Could Demo Ban Boost School Enrollment?

By: Tim Wood

Topics: Education , Economic development


CHATHAM – A former finance committee member is urging the board of selectmen to “think outside the box” and impose a moratorium on tear downs to prevent developers from converting more affordable year-round housing to expensive summer homes. Doing so could provide more opportunities for families to remain in town and stem declining school enrollment, which is playing havoc with the budget process.

Roslyn Coleman also suggested that officials find a way to use more than $155,000 in savings from a decrease in the town's share of next year's Monomoy Regional School District budget to save the jobs of teachers slated to be cut under the spending plan.

“I don't like to see teachers lose their jobs,” she said.

Superintendent of Schools Scott Carpenter presented the district's $40,901,482 budget to selectmen Monday evening, the highlight of which is a change in assessments that will shift $638,961 to the Harwich side of the ledger while Chatham realizes a $155,764 savings. The chief reason for the shift is changes in enrollment, with 35 fewer Chatham students and 14 more Harwich students, said Carpenter.

“That's a factor of fewer and fewer families in our towns,” he said. Between 2010 and 2017, year-round households in Chatham declined by 11.9 percent, with Harwich dropping 3.7 percent, he said.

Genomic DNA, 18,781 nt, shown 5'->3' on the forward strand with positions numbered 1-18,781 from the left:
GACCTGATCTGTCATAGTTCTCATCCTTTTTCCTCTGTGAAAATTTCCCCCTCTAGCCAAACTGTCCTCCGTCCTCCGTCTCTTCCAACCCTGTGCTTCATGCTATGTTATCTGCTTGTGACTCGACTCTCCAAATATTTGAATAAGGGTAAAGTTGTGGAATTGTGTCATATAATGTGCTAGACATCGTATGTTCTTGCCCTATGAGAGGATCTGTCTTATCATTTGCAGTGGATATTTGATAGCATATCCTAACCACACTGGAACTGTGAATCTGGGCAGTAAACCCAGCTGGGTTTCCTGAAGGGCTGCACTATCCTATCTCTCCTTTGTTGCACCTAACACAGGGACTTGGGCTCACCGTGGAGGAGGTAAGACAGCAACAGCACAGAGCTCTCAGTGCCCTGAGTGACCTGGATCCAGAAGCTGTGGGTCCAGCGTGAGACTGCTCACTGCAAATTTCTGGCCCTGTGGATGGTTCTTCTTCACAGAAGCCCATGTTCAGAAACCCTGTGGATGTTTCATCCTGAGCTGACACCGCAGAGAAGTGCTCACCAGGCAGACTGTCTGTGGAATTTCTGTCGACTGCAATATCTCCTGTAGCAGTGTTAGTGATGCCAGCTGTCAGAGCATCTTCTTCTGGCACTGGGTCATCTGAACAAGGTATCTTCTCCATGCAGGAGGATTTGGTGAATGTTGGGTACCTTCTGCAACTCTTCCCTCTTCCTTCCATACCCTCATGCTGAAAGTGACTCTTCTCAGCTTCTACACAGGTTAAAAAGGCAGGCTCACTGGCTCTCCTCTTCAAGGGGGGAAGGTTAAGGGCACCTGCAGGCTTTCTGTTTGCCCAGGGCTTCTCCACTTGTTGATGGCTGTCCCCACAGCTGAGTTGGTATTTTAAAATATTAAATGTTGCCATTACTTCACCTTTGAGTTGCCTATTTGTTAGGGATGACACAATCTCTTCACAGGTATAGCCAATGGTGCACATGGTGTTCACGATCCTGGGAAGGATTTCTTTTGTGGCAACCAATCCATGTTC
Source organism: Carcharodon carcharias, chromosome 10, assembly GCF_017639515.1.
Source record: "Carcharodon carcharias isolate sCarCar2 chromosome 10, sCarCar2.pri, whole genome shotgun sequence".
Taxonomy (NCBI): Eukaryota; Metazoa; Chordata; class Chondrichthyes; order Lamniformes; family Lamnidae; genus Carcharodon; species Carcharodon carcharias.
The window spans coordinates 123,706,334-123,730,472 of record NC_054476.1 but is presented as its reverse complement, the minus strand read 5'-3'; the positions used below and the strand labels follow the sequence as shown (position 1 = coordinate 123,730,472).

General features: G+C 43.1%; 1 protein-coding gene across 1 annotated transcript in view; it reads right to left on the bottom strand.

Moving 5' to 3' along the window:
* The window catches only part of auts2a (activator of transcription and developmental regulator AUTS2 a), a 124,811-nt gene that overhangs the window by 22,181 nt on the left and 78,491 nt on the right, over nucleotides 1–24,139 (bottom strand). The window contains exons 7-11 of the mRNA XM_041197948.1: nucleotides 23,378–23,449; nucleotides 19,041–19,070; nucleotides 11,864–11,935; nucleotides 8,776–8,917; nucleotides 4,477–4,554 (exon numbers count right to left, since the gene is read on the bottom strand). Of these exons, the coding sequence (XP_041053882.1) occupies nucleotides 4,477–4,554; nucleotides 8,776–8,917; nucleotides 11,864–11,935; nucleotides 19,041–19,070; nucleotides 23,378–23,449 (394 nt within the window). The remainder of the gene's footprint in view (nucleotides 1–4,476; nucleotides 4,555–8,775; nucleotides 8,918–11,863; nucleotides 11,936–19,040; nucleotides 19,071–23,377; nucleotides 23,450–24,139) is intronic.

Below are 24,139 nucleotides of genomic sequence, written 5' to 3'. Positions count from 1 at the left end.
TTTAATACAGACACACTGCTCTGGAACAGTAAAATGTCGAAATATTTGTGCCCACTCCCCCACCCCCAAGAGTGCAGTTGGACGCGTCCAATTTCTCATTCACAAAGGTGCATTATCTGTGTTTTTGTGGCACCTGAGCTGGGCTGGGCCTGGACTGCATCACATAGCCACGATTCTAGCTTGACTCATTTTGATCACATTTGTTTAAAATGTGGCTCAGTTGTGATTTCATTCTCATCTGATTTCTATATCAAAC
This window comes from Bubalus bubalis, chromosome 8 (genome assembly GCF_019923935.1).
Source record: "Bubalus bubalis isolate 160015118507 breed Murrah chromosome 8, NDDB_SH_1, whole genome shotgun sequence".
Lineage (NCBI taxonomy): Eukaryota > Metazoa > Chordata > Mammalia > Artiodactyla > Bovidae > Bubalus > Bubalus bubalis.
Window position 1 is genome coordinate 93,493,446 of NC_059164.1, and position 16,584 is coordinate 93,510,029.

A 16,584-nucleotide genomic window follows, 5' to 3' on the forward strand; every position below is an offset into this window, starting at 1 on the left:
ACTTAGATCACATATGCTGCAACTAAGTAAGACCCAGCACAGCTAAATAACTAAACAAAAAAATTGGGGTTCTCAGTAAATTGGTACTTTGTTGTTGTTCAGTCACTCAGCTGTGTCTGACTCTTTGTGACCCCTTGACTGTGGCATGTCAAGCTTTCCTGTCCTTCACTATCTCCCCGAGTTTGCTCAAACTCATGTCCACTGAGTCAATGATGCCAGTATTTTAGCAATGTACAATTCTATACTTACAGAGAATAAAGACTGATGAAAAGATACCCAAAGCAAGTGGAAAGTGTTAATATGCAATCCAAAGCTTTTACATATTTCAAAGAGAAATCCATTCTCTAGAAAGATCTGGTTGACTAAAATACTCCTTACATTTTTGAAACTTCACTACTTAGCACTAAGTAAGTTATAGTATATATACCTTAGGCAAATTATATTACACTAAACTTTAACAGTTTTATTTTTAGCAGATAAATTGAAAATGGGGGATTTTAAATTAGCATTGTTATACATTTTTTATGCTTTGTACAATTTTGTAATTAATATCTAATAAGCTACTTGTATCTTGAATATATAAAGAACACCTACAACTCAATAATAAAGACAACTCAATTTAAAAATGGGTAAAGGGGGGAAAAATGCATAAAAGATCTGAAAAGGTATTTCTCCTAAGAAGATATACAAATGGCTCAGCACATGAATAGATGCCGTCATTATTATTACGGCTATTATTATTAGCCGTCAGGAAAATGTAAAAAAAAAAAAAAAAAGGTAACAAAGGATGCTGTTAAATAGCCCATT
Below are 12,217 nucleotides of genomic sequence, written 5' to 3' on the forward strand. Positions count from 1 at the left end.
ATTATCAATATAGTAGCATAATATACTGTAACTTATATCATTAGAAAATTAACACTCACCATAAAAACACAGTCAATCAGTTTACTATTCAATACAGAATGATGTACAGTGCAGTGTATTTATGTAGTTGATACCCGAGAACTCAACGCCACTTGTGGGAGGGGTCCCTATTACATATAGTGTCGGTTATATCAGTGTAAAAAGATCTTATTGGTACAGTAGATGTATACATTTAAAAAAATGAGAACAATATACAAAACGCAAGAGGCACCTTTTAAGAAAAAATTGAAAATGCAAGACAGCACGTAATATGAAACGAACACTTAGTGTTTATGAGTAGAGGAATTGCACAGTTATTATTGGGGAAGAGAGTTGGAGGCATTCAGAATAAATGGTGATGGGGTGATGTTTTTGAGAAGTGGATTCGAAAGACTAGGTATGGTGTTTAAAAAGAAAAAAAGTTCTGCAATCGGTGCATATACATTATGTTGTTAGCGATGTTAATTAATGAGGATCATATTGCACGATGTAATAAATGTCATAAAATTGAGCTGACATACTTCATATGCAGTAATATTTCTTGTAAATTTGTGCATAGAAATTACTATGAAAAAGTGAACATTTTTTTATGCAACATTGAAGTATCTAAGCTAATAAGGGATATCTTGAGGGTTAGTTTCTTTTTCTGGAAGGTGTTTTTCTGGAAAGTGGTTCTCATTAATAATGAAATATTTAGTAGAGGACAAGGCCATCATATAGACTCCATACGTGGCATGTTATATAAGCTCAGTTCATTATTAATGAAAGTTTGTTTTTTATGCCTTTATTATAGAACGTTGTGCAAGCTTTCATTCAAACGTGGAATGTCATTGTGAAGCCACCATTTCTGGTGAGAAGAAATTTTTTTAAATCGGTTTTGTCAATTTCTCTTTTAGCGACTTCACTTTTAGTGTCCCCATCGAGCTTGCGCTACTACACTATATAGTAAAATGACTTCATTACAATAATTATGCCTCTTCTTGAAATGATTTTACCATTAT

“It's not families fleeing to go elsewhere,” Carpenter said, adding that the number of children living in the district but opting to go to charter schools or other districts through school choice has declined. “It's just a reduction in children in the two towns.”

In recent months the issue of how to retain young people and families in town has been a chief topic of conversation among residents and town officials. Selectman appointed a task force, Chatham 365, to investigate ways to maintain a diverse population through programs such as subsidized childcare and preschool, a recommendation of the town's economic development committee. Carpenter encouraged that direction, saying Chatham “has the opportunity to lead the way.” The more social skills and early education kids have, “the more they are ready to walk in that first day of school the better they're going to do,” he said.

Next September's kindergarten class at Chatham Elementary School is projected to have 20 students, Carpenter said, down from 27 this year. That trend is expected to continue, and it will continue to have an impact on the school budget.

The district is down a total of 58 students from three years ago. The latest budget includes the reduction of more than eight full-time equivalent positions, including 3.3 teachers and 5.2 support staff, which Carpenter said is a direct reflection of the drop in enrollment.

“The staff reduction we have is mirroring that decline,” he said.